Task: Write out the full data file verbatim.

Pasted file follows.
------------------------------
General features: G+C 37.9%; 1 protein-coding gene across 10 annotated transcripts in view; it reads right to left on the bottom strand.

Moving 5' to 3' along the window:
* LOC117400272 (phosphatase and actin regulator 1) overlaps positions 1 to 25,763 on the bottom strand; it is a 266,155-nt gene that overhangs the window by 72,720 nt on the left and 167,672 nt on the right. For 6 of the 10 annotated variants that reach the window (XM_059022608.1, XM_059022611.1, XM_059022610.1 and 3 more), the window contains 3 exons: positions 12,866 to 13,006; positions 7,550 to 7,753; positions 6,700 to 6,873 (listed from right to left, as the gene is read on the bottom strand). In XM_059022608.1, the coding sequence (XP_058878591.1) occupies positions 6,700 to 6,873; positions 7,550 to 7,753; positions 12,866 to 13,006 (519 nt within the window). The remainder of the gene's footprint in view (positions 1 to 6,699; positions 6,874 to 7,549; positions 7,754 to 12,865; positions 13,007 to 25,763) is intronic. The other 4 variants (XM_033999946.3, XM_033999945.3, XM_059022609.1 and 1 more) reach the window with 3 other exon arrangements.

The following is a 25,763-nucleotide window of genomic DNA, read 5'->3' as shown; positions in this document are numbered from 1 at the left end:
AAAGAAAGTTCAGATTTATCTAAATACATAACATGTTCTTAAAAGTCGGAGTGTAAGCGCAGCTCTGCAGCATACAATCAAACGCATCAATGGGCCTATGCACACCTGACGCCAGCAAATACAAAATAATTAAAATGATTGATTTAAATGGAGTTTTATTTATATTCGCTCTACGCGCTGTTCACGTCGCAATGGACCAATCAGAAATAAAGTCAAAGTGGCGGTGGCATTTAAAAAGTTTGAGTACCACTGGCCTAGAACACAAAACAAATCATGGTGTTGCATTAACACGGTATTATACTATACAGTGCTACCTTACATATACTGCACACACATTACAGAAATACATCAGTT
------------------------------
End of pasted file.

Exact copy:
General features: G+C 37.9%; 1 protein-coding gene across 10 annotated transcripts in view; it reads right to left on the bottom strand.

Moving 5' to 3' along the window:
* LOC117400272 (phosphatase and actin regulator 1) overlaps positions 1 to 25,763 on the bottom strand; it is a 266,155-nt gene that overhangs the window by 72,720 nt on the left and 167,672 nt on the right. For 6 of the 10 annotated variants that reach the window (XM_059022608.1, XM_059022611.1, XM_059022610.1 and 3 more), the window contains 3 exons: positions 12,866 to 13,006; positions 7,550 to 7,753; positions 6,700 to 6,873 (listed from right to left, as the gene is read on the bottom strand). In XM_059022608.1, the coding sequence (XP_058878591.1) occupies positions 6,700 to 6,873; positions 7,550 to 7,753; positions 12,866 to 13,006 (519 nt within the window). The remainder of the gene's footprint in view (positions 1 to 6,699; positions 6,874 to 7,549; positions 7,754 to 12,865; positions 13,007 to 25,763) is intronic. The other 4 variants (XM_033999946.3, XM_033999945.3, XM_059022609.1 and 1 more) reach the window with 3 other exon arrangements.

The following is a 25,763-nucleotide window of genomic DNA, read 5'->3' as shown; positions in this document are numbered from 1 at the left end:
AAAGAAAGTTCAGATTTATCTAAATACATAACATGTTCTTAAAAGTCGGAGTGTAAGCGCAGCTCTGCAGCATACAATCAAACGCATCAATGGGCCTATGCACACCTGACGCCAGCAAATACAAAATAATTAAAATGATTGATTTAAATGGAGTTTTATTTATATTCGCTCTACGCGCTGTTCACGTCGCAATGGACCAATCAGAAATAAAGTCAAAGTGGCGGTGGCATTTAAAAAGTTTGAGTACCACTGGCCTAGAACACAAAACAAATCATGGTGTTGCATTAACACGGTATTATACTATACAGTGCTACCTTACATATACTGCACACACATTACAGAAATACATCAGTT